We frequently receive questions about how the auto-choke and its operating needle work. It’s a convenience that gets a bad rap from those desiring the control of a manual choke. To the auto choke’s credit, usually problems starting and running on a GY6 engine are related to dirty carburetor jets, but the auto choke system can be to blame sometimes as well.
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A case of identity confusion
As it turns out, the auto-choke isn’t a choke at all. That is, it doesn’t choke airflow through the carburetor like you would find on a lawnmower or generator type of engine. Instead, it sends extra fuel through the carburetor. This is called an enrichment circuit.
The Choke Regulator Resistor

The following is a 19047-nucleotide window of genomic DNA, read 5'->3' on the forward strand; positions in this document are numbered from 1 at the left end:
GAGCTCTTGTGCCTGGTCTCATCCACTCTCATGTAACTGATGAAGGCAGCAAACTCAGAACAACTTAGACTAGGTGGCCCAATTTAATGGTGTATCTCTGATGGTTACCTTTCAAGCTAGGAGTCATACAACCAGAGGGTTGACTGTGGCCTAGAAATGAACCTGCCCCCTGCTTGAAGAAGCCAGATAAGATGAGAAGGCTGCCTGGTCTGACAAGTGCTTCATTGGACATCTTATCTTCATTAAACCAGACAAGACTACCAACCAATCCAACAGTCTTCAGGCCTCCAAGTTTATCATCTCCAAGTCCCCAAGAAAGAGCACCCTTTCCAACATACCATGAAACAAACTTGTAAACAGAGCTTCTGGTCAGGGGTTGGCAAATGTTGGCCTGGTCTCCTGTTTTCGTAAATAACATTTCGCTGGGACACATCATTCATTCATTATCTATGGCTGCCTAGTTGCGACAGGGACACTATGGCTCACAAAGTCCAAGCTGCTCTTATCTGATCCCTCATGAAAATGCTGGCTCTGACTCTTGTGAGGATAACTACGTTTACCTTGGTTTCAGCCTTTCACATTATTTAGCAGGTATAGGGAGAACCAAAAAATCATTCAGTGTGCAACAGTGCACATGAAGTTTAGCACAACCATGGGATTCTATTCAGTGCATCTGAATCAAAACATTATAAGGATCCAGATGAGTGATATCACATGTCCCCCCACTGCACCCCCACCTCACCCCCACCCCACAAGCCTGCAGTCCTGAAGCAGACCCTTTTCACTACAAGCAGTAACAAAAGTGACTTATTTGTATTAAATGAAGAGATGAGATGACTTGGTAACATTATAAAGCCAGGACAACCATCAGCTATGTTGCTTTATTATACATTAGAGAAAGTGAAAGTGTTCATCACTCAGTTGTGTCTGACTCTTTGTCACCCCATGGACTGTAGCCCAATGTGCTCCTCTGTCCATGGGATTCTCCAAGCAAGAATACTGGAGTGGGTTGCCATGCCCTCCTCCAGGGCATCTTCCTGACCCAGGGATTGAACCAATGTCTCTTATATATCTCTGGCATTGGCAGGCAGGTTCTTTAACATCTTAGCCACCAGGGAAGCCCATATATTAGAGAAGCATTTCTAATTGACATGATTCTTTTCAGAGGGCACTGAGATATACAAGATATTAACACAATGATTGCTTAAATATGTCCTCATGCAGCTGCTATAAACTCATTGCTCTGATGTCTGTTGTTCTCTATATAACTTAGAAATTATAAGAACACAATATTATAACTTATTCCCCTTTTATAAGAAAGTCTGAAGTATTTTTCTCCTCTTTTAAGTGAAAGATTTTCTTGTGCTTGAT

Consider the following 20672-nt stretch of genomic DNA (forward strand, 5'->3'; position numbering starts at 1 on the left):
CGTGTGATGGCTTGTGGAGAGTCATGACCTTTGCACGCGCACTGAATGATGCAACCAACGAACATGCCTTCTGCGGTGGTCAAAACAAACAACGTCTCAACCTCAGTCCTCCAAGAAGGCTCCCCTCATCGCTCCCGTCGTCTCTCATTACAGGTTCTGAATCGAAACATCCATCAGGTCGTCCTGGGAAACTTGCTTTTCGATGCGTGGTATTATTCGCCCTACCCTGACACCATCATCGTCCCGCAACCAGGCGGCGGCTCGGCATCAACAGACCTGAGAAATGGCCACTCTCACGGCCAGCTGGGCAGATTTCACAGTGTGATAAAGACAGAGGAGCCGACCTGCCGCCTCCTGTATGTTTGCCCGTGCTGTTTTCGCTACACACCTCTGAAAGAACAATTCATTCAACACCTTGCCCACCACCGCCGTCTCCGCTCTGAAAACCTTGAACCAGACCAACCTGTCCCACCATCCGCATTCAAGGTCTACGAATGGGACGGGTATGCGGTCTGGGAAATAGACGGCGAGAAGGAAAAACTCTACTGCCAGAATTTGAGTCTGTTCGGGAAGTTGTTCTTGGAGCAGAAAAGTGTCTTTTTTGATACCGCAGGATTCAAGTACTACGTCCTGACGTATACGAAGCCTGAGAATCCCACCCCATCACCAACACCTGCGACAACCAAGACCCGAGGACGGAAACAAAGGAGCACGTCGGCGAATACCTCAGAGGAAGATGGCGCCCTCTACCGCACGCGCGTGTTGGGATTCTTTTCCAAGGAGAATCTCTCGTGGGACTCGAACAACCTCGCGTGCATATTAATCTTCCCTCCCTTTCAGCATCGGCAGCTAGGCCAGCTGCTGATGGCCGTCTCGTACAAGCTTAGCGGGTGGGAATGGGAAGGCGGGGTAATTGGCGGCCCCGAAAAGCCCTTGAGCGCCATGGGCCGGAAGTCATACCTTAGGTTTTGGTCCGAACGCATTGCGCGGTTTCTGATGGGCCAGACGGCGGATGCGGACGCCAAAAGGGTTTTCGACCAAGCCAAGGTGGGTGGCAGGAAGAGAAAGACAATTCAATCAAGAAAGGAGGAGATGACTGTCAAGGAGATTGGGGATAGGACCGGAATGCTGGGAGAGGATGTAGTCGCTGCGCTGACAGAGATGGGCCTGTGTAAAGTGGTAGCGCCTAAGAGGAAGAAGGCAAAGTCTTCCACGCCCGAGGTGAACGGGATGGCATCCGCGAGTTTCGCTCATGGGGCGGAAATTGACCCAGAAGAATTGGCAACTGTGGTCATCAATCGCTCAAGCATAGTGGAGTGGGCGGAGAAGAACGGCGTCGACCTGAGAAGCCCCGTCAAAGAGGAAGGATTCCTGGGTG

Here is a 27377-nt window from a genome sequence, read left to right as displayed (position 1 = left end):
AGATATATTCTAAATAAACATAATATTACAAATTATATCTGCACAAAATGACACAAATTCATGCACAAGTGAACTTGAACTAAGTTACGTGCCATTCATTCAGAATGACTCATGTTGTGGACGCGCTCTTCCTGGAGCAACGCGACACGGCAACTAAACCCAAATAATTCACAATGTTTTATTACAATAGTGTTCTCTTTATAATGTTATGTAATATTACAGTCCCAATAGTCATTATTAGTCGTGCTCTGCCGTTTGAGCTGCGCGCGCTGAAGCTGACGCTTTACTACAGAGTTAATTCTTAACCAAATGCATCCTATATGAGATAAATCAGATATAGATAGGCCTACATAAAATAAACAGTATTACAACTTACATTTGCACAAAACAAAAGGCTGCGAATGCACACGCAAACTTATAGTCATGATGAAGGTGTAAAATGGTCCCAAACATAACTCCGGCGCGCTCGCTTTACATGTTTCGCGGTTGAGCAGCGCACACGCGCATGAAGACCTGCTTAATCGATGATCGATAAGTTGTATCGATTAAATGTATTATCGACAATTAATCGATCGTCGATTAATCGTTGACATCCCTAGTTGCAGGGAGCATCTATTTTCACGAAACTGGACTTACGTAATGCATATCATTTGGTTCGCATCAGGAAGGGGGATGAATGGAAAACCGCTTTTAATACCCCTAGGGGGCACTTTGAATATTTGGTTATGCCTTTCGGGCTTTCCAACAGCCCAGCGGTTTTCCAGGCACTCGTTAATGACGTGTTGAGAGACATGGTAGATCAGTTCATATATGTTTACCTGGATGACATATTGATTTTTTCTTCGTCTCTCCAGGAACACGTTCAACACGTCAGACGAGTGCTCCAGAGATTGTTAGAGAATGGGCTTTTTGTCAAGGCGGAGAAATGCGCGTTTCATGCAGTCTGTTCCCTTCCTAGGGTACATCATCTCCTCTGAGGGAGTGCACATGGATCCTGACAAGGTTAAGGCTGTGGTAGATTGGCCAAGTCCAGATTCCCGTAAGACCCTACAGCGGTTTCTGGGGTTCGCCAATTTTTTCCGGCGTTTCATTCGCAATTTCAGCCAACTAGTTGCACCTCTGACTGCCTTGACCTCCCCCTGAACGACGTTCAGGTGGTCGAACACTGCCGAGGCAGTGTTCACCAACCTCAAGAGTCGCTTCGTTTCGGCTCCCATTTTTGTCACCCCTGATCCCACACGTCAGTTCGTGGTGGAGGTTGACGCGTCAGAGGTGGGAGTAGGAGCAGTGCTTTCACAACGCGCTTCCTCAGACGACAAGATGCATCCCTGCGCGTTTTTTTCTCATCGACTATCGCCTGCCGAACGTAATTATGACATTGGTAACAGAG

The function of the choke resistor is to make sure that your choke doesn’t get hit with a deadly dose of over-voltage at high engine RPMs. If this resister goes bad, the choke will likely become damaged shortly thereafter.
How it all works
This circuit is controlled by the charging system. When your engine is off, the choke (enrichment circuit) is actually “on” in it’s default resting state. When the engine is turned on and voltage is applied to the choke, the needle extends and eventually plugs the enrichment ports within the carburetor. This happens within a couple of minutes as the engine warms up.
Testing your Auto Choke
What we usually see with a bad auto-choke is that the engine will start up and run great cold, but as the engine warms up there will be problems driving, starting, and/or idling.
- Remove choke assembly from the choke holder on the side of the carburetor. The needle should be clearly visible.
- Measure the overall length of the choke from end-to-end, including the very tip of the needle.
- Now connect the choke’s electrical leads to a 12v power source. Black is negative.
- Wait 5-10 minutes and re-measure. The needle should have extended.
- The overall length should be approximately 3mm more than before.